“And the bridge, which connects the two banks there, seems to […] mark the point where the lake ends and the Adda begins again, until it takes on the name of lake once more where the banks, moving away, let the water stretch out and slow in new gulfs and new inlets. ”
A. Manzoni, I promessi sposi (The Betrothed)

The Ponte Azzone Visconti was originally called “Ponte Grande” but is now referred to by locals as “Ponte Vecchio” following the construction of the J.F. Kennedy bridge in 1995. It is one of the monuments that symbolise the city of Lecco.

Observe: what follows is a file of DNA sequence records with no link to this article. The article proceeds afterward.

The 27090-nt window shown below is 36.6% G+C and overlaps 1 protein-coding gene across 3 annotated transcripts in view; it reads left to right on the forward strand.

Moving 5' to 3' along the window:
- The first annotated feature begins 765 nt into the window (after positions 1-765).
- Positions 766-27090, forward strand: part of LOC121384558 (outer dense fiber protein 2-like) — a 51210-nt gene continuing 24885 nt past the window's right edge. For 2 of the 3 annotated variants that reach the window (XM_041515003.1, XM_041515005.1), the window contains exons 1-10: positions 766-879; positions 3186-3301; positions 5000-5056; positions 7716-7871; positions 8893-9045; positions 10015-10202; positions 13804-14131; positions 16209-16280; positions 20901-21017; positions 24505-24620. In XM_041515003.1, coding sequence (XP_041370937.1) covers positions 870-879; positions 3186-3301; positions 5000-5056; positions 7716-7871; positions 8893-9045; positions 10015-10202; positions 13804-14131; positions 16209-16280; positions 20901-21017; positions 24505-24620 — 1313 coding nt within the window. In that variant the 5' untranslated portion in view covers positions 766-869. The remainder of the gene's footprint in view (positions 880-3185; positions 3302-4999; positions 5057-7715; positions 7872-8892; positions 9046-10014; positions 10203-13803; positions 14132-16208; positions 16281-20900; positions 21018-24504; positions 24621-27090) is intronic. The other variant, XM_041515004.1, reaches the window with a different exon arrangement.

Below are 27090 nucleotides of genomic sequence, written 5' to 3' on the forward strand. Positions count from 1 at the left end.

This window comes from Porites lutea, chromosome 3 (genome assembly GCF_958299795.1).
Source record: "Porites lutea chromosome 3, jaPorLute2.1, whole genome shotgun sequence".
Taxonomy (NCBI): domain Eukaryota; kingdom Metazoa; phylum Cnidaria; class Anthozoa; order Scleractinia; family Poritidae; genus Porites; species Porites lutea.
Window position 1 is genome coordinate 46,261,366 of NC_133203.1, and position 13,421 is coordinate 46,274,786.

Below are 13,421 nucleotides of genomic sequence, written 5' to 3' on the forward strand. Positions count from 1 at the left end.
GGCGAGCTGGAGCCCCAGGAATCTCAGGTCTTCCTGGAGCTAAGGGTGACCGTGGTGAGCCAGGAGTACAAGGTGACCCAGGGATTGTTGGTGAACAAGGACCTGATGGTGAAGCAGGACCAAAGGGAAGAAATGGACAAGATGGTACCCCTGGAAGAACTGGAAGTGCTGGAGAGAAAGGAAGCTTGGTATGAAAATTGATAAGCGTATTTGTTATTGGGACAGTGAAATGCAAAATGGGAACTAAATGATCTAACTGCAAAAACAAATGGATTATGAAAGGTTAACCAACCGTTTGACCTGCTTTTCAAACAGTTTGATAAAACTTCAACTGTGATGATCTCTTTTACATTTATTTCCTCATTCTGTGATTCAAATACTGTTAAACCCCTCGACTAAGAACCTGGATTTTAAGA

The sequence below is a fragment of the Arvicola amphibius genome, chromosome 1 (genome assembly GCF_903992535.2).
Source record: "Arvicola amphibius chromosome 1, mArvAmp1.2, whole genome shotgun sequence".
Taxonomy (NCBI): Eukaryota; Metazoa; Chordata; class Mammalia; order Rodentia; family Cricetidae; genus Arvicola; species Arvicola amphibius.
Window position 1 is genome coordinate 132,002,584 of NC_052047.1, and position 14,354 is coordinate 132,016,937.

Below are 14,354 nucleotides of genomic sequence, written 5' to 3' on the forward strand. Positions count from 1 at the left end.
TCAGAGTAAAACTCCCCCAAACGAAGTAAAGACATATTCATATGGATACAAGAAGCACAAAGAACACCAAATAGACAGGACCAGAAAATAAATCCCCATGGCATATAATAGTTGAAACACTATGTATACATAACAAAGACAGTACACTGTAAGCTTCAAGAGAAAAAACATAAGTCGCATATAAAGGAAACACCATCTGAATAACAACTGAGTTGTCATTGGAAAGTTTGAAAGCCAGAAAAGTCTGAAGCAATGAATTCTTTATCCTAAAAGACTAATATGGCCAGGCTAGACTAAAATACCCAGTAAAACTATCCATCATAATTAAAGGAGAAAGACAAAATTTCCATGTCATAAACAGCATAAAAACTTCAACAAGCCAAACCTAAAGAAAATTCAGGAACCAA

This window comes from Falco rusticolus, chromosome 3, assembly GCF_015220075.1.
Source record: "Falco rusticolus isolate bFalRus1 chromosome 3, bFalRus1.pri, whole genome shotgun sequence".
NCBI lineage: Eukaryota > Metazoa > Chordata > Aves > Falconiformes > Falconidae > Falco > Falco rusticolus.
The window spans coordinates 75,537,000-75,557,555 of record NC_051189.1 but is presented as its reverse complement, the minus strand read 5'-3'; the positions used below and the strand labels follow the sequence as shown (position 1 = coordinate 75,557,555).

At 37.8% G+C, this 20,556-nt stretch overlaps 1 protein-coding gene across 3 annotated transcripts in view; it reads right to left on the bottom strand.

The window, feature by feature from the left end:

It was ordered by Azzone Visconti and built between 1336 and 1388 to connect Lecco and Milan. It was a fortified bridge guarded by a garrison. It was not as it appears today: it had towers and drawbridges which were demolished in 1799, a statue of Saint John of Nepomuk that is now in the main square of the Castello district and, at the centre, a small chapel with the Madonna that is now preserved in the Civic Museum. 

During the wars, it sustained a lot of damage and was then restored in 1609 by the Count of Fuentes, the governor of Milan. Over the years, it was restored several more times and modified to accommodate the city’s road system. Today, the bridge, with its eleven different arches, is 131 metres long and 9.05 metres wide.

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